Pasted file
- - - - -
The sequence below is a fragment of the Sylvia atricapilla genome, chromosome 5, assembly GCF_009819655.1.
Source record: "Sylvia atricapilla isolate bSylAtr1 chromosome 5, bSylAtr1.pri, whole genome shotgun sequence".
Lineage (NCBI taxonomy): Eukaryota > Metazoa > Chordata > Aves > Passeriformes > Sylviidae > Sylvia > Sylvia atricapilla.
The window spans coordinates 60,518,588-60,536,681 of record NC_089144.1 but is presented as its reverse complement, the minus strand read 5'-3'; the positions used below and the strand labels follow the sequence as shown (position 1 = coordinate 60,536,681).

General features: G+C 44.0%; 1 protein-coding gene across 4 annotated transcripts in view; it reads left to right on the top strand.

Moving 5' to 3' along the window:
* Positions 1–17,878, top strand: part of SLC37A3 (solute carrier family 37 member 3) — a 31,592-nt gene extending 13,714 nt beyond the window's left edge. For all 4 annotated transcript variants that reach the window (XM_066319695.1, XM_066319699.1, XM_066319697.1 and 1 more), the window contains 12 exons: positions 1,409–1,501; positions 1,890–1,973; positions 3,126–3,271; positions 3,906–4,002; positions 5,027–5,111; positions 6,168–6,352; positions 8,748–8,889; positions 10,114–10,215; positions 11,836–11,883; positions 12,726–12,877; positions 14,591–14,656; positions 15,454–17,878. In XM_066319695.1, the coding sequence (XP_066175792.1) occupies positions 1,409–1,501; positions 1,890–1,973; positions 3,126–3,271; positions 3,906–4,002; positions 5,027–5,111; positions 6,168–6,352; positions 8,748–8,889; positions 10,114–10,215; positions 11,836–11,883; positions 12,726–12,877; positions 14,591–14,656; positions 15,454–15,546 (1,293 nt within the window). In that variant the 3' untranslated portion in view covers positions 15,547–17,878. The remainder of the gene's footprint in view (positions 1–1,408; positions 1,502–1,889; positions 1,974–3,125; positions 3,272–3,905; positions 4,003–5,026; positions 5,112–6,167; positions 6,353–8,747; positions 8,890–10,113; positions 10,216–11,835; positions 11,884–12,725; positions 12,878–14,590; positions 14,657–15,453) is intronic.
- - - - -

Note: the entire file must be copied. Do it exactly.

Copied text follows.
The sequence below is a fragment of the Sylvia atricapilla genome, chromosome 5, assembly GCF_009819655.1.
Source record: "Sylvia atricapilla isolate bSylAtr1 chromosome 5, bSylAtr1.pri, whole genome shotgun sequence".
Lineage (NCBI taxonomy): Eukaryota > Metazoa > Chordata > Aves > Passeriformes > Sylviidae > Sylvia > Sylvia atricapilla.
The window spans coordinates 60,518,588-60,536,681 of record NC_089144.1 but is presented as its reverse complement, the minus strand read 5'-3'; the positions used below and the strand labels follow the sequence as shown (position 1 = coordinate 60,536,681).

General features: G+C 44.0%; 1 protein-coding gene across 4 annotated transcripts in view; it reads left to right on the top strand.

Moving 5' to 3' along the window:
* Positions 1–17,878, top strand: part of SLC37A3 (solute carrier family 37 member 3) — a 31,592-nt gene extending 13,714 nt beyond the window's left edge. For all 4 annotated transcript variants that reach the window (XM_066319695.1, XM_066319699.1, XM_066319697.1 and 1 more), the window contains 12 exons: positions 1,409–1,501; positions 1,890–1,973; positions 3,126–3,271; positions 3,906–4,002; positions 5,027–5,111; positions 6,168–6,352; positions 8,748–8,889; positions 10,114–10,215; positions 11,836–11,883; positions 12,726–12,877; positions 14,591–14,656; positions 15,454–17,878. In XM_066319695.1, the coding sequence (XP_066175792.1) occupies positions 1,409–1,501; positions 1,890–1,973; positions 3,126–3,271; positions 3,906–4,002; positions 5,027–5,111; positions 6,168–6,352; positions 8,748–8,889; positions 10,114–10,215; positions 11,836–11,883; positions 12,726–12,877; positions 14,591–14,656; positions 15,454–15,546 (1,293 nt within the window). In that variant the 3' untranslated portion in view covers positions 15,547–17,878. The remainder of the gene's footprint in view (positions 1–1,408; positions 1,502–1,889; positions 1,974–3,125; positions 3,272–3,905; positions 4,003–5,026; positions 5,112–6,167; positions 6,353–8,747; positions 8,890–10,113; positions 10,216–11,835; positions 11,884–12,725; positions 12,878–14,590; positions 14,657–15,453) is intronic.